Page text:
So many oddities come hand-in-hand with a ghost town. They are sieve for oddity: anything normal comes and goes but the strange curiosities lodge in the town to stay. In the case of Virginia City, that means a Nickelodeon that still charges a nickel to watch Bawdy films of scandalous women show their ankles and get your fortune told.
Virginia City is the remnants of a gold rush that began in the 1860s in Montana’s Alder canyon. Where most old towns have been burned down or bulldozed, Virginia City was preserved thanks to the interest from Charles Bovey, heir to the General Mills flour fortune. With his support, the ghost town was turned into a seasonally buzzing tourist spot. The boardwalk along the main street leads visitors along an alternating collection of ice cream shops, pizza joints, and recreations of period businesses.
The Gypsy Arcade is one of these period businesses. At the front, there is an intricate music machine that is, sadly, out of order. Frankly, that is the case for several of the devices on display. These machines rely on very old mechanisms in easy reach of very young children. Most of the arcade is lined with classic peep shows: wooden boxes with hand cranks that viewers could look into and progress the animation by turning a crank. While some of them do warrant some adult consideration, many are child friendly.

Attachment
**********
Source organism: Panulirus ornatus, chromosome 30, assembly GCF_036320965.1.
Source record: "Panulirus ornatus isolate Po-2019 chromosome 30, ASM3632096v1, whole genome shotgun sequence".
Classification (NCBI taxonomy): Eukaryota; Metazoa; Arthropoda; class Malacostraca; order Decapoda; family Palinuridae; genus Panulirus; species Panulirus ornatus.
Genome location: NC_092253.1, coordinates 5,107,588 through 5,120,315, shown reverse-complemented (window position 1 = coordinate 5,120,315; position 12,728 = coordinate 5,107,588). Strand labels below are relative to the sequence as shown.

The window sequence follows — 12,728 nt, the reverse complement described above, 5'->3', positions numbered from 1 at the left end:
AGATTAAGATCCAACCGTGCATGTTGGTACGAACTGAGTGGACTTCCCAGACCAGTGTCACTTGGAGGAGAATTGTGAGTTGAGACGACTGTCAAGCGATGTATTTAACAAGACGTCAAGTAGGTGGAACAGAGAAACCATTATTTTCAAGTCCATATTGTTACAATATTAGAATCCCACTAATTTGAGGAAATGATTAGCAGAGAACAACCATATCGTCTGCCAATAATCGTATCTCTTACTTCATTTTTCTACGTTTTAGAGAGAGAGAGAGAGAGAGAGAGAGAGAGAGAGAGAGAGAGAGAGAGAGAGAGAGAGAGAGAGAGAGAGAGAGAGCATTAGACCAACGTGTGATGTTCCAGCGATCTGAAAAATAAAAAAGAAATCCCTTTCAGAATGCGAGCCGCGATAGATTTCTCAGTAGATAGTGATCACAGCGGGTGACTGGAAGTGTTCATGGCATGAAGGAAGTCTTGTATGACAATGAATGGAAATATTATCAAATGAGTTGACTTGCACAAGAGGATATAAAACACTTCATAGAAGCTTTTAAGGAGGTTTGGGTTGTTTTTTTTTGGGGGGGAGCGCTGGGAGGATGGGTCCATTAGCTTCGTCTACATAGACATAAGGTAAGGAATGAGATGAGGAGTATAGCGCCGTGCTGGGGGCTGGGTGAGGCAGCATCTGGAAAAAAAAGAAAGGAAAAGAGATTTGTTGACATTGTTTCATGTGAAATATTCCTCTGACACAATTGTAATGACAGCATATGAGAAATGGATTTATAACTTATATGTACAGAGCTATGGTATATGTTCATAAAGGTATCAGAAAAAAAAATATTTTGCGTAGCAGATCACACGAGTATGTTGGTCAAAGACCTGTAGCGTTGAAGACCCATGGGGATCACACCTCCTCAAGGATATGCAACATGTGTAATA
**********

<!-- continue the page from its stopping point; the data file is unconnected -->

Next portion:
But, perhaps the most remarkable part of the Gypsy Arcade is the gypsy fortuneteller booth roped off in the back. It is a nearly one of a kind relic of old classic penny arcades and fairgrounds. While other fortunetelling booths still exist, this one is notable for its intricacy and collectors such as David Copperfield have offered millions of dollars for the item. But Virginia City, whose historical commission oversees the Gypsy Arcade and most of the historic displays, will not sell. Without another wealthy benefactor like Bovey, the sale could do wonders for the cash strapped town. But that hasn’t swayed them yet. It’s a disappointment for eager collectors but a boon for lovers of the odd Americana.